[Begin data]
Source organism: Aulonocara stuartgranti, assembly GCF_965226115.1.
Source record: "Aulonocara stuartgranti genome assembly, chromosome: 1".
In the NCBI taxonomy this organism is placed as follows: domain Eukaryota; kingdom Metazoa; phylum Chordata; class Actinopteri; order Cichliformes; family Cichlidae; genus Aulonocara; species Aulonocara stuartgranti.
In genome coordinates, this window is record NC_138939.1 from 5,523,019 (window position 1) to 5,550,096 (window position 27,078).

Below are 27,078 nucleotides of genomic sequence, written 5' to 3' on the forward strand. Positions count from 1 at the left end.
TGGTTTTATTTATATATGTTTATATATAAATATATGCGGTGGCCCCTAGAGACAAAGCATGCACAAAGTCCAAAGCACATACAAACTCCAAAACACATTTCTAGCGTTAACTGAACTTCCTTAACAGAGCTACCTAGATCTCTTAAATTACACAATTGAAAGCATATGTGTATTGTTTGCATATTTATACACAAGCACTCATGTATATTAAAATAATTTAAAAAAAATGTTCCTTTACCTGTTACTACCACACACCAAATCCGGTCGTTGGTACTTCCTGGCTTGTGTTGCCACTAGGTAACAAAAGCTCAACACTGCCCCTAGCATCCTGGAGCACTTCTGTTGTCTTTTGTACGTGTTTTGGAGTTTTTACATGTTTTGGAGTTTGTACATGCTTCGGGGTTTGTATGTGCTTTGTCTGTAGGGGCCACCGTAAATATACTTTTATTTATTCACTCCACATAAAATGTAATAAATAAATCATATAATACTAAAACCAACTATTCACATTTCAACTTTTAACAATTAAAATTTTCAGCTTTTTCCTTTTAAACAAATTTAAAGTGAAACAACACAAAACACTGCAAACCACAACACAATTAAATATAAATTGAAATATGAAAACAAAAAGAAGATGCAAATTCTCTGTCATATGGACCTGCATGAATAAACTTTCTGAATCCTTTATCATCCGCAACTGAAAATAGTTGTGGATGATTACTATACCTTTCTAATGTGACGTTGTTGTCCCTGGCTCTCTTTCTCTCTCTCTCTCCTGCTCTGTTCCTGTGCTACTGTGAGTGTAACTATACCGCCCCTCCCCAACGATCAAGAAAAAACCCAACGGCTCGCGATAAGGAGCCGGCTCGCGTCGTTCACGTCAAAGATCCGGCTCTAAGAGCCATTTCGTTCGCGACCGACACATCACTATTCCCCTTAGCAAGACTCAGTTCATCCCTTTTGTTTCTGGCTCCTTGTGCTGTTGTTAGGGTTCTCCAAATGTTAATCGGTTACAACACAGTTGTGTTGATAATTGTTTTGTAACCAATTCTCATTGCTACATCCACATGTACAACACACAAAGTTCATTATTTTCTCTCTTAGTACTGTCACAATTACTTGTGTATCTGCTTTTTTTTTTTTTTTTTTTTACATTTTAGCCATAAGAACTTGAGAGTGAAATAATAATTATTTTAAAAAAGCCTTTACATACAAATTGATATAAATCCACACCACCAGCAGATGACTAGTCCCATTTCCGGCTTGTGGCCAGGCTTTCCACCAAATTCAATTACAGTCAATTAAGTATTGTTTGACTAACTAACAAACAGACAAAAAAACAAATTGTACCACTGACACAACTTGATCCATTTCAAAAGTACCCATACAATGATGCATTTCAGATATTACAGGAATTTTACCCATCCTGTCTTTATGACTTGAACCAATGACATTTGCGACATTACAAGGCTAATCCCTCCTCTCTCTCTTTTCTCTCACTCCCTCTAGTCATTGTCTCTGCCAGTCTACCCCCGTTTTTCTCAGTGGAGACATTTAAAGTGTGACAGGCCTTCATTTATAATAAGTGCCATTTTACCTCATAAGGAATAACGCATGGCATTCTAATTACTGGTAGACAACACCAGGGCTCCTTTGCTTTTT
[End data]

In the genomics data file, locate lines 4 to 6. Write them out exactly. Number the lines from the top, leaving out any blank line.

In genome coordinates, this window is record NC_138939.1 from 5,523,019 (window position 1) to 5,550,096 (window position 27,078).

Below are 27,078 nucleotides of genomic sequence, written 5' to 3' on the forward strand. Positions count from 1 at the left end.
TGGTTTTATTTATATATGTTTATATATAAATATATGCGGTGGCCCCTAGAGACAAAGCATGCACAAAGTCCAAAGCACATACAAACTCCAAAACACATTTCTAGCGTTAACTGAACTTCCTTAACAGAGCTACCTAGATCTCTTAAATTACACAATTGAAAGCATATGTGTATTGTTTGCATATTTATACACAAGCACTCATGTATATTAAAATAATTTAAAAAAAATGTTCCTTTACCTGTTACTACCACACACCAAATCCGGTCGTTGGTACTTCCTGGCTTGTGTTGCCACTAGGTAACAAAAGCTCAACACTGCCCCTAGCATCCTGGAGCACTTCTGTTGTCTTTTGTACGTGTTTTGGAGTTTTTACATGTTTTGGAGTTTGTACATGCTTCGGGGTTTGTATGTGCTTTGTCTGTAGGGGCCACCGTAAATATACTTTTATTTATTCACTCCACATAAAATGTAATAAATAAATCATATAATACTAAAACCAACTATTCACATTTCAACTTTTAACAATTAAAATTTTCAGCTTTTTCCTTTTAAACAAATTTAAAGTGAAACAACACAAAACACTGCAAACCACAACACAATTAAATATAAATTGAAATATGAAAACAAAAAGAAGATGCAAATTCTCTGTCATATGGACCTGCATGAATAAACTTTCTGAATCCTTTATCATCCGCAACTGAAAATAGTTGTGGATGATTACTATACCTTTCTAATGTGACGTTGTTGTCCCTGGCTCTCTTTCTCTCTCTCTCTCCTGCTCTGTTCCTGTGCTACTGTGAGTGTAACTATACCGCCCCTCCCCAACGATCAAGAAAAAACCCAACGGCTCGCGATAAGGAGCCGGCTCGCGTCGTTCACGTCAAAGATCCGGCTCTAAGAGCCATTTCGTTCGCGACCGACACATCACTATTCCCCTTAGCAAGACTCAGTTCATCCCTTTTGTTTCTGGCTCCTTGTGCTGTTGTTAGGGTTCTCCAAATGTTAATCGGTTACAACACAGTTGTGTTGATAATTGTTTTGTAACCAATTCTCATTGCTACATCCACATGTACAACACACAAAGTTCATTATTTTCTCTCTTAGTACTGTCACAATTACTTGTGTATCTGCTTTTTTTTTTTTTTTTTTTTACATTTTAGCCATAAGAACTTGAGAGTGAAATAATAATTATTTTAAAAAAGCCTTTACATACAAATTGATATAAATCCACACCACCAGCAGATGACTAGTCCCATTTCCGGCTTGTGGCCAGGCTTTCCACCAAATTCAATTACAGTCAATTAAGTATTGTTTGACTAACTAACAAACAGACAAAAAAACAAATTGTACCACTGACACAACTTGATCCATTTCAAAAGTACCCATACAATGATGCATTTCAGATATTACAGGAATTTTACCCATCCTGTCTTTATGACTTGAACCAATGACATTTGCGACATTACAAGGCTAATCCCTCCTCTCTCTCTTTTCTCTCACTCCCTCTAGTCATTGTCTCTGCCAGTCTACCCCCGTTTTTCTCAGTGGAGACATTTAAAGTGTGACAGGCCTTCATTTATAATAAGTGCCATTTTACCTCATAAGGAATAACGCATGGCATTCTAATTACTGGTAGACAACACCAGGGCTCCTTTGCTTTTT